Had he made the choice out of economic desperation?  Lost at Bingo last night? Just needs the money? Had he surveyed his options and finally cried “Uncle”.  Hand out 24 hour newspapers at Skytrain stations or lead aqua-fit?  Babysit or lead aqua-fit?  Walmart greeter or aqua-fit? And, who am I to judge? Maybe aqua-fit is his true passion?  Maybe he goes home and practices aqua-fit moves in the mirror the way some people practice ballroom dancing. Maybe he spends hours on iTunes hoping to find music that doesn’t exist, the kind that might appeal to women between the ages of 45 and 102. Sometimes, (perhaps you’ve experienced this as well, or maybe it really is just me), I start to have the weirdest thoughts about people when they present themselves in ways that, superficially at least, make no sense to me.


I started to have a really strange thought, just came to me out of the blue,  that this guy had been born as one of those babies – sexually ambiguous – and that unfortunate DNA mishap had prevented him from reaching his full potential and that’s why, instead of the type of job that he looks like he’d be truly suited for, he’d just given up and decided to teach aqua-fit. Where did that weirdest of weird thoughts come from? Should I be worried? Should you? I have no idea except that I had felt a bit shell-shocked, (almost suffered a lesser form of PTSD), after seeing versions of the female human body courtesy of obese, aged, white exhibitionists in the change-room beforehand; a vision I wouldn’t wish upon anyone.  Put on your damn clothes and keep them on until I’m safely out of the room.

Or maybe, I surmised, he’s a genius, a mathematical idiot-savant, and he’s had a nervous breakdown in relation to not being able to crack some new algorithm so he purposely stayed away from any job that would intellectually distract him from his true focus.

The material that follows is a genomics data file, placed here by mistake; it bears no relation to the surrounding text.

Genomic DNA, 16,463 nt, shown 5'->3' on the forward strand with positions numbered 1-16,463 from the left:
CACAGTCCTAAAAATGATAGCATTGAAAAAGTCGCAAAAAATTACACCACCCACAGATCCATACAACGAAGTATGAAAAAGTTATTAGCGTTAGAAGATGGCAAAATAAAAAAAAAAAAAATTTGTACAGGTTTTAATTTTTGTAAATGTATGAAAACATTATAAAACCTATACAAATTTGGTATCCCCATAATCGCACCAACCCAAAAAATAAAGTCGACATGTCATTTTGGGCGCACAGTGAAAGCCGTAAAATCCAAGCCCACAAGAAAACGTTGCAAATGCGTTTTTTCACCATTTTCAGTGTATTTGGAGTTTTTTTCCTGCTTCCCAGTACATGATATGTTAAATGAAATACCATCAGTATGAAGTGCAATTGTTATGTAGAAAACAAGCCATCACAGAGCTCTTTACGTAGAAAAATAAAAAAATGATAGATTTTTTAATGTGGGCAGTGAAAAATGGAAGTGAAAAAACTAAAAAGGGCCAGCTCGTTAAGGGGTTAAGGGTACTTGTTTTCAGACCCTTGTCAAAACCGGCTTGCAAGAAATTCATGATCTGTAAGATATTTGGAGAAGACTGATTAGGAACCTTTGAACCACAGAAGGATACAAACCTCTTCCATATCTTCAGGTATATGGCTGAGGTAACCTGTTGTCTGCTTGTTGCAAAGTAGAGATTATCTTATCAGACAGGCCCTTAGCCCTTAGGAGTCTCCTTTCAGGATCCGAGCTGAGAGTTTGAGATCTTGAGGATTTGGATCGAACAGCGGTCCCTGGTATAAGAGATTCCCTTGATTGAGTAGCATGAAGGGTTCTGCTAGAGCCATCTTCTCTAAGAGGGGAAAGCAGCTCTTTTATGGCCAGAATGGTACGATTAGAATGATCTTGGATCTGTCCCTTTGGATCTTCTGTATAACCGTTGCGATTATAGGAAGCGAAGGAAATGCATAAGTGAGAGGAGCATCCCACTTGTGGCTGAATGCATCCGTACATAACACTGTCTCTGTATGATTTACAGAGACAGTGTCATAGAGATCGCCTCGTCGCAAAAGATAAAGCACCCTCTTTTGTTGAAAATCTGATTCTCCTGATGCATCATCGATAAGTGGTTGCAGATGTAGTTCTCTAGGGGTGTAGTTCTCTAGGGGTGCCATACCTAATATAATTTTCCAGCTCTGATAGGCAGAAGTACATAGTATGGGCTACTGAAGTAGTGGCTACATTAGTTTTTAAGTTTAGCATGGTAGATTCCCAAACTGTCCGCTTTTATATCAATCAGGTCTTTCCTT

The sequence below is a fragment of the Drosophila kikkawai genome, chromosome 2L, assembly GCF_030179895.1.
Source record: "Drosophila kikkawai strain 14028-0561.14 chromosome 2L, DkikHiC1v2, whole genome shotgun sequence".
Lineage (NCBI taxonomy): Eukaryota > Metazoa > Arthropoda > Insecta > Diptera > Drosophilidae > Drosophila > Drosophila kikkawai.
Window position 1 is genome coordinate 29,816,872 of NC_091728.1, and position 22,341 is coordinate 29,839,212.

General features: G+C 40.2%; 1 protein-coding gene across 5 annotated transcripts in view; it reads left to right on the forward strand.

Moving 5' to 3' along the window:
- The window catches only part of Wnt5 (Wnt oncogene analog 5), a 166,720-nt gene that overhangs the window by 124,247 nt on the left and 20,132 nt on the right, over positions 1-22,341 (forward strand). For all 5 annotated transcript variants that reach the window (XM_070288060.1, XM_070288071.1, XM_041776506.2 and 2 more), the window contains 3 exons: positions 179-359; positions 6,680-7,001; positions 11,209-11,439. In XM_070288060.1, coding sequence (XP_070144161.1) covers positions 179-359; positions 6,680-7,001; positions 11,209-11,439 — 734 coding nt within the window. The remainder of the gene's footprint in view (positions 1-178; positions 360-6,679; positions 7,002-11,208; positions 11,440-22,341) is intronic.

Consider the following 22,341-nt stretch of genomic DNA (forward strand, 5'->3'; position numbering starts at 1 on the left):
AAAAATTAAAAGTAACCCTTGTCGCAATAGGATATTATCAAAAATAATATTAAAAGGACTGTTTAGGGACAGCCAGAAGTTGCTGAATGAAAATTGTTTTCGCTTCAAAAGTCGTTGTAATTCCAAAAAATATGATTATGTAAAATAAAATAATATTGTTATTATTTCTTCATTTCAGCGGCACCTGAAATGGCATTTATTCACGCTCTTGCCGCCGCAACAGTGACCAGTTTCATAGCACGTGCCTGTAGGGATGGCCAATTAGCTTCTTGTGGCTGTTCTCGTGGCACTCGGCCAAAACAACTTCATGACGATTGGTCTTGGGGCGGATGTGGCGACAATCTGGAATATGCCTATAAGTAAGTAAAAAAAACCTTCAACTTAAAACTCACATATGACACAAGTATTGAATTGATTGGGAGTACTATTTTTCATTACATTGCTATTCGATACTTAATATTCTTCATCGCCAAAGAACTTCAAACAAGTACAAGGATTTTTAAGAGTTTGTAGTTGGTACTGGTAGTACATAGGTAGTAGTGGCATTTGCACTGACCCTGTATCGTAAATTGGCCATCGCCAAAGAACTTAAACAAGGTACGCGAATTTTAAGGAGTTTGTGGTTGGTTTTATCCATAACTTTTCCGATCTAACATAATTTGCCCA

I thought to myself, maybe I should teach aqua-fit.  Not because I’m an Idiot-Savant or have sexually ambiguous genitals – far from it –  but because it makes almost as much sense to put a fat lady in a bathing suit on the pool deck for inspiration as it does to have him up there.fish-bicycle

Have you ever been in that situation? Not squeezed into a bathing suit, but the kind of situation that requires you to take a job that is so far removed from who you are that people can’t believe you actually work there? It’s as if the HR consultant was fired the day you were hired and that’s the only reason you’re there at all. It’s like the ridiculous suggestions that  a stranger offered me when, just once, I made the mistake of  telling her that I was looking for work. “My brother-in-law is an accountant,” she said. “He needs an assistant.” Money? Numbers? Keeping track of those? Me? He might as well hire Pamela Wallin or Mike Duffy. “No, I don’t think so,” I said, wanting to drive a spike through my head.

I don’t know what it is about aqua-fit. It just lends itself to opening the flood gates on the usual mental boundaries  (water has always fueled my creativity) and suddenly, just like all around me in the pool, I never know what version of creepy weird I might find myself up against.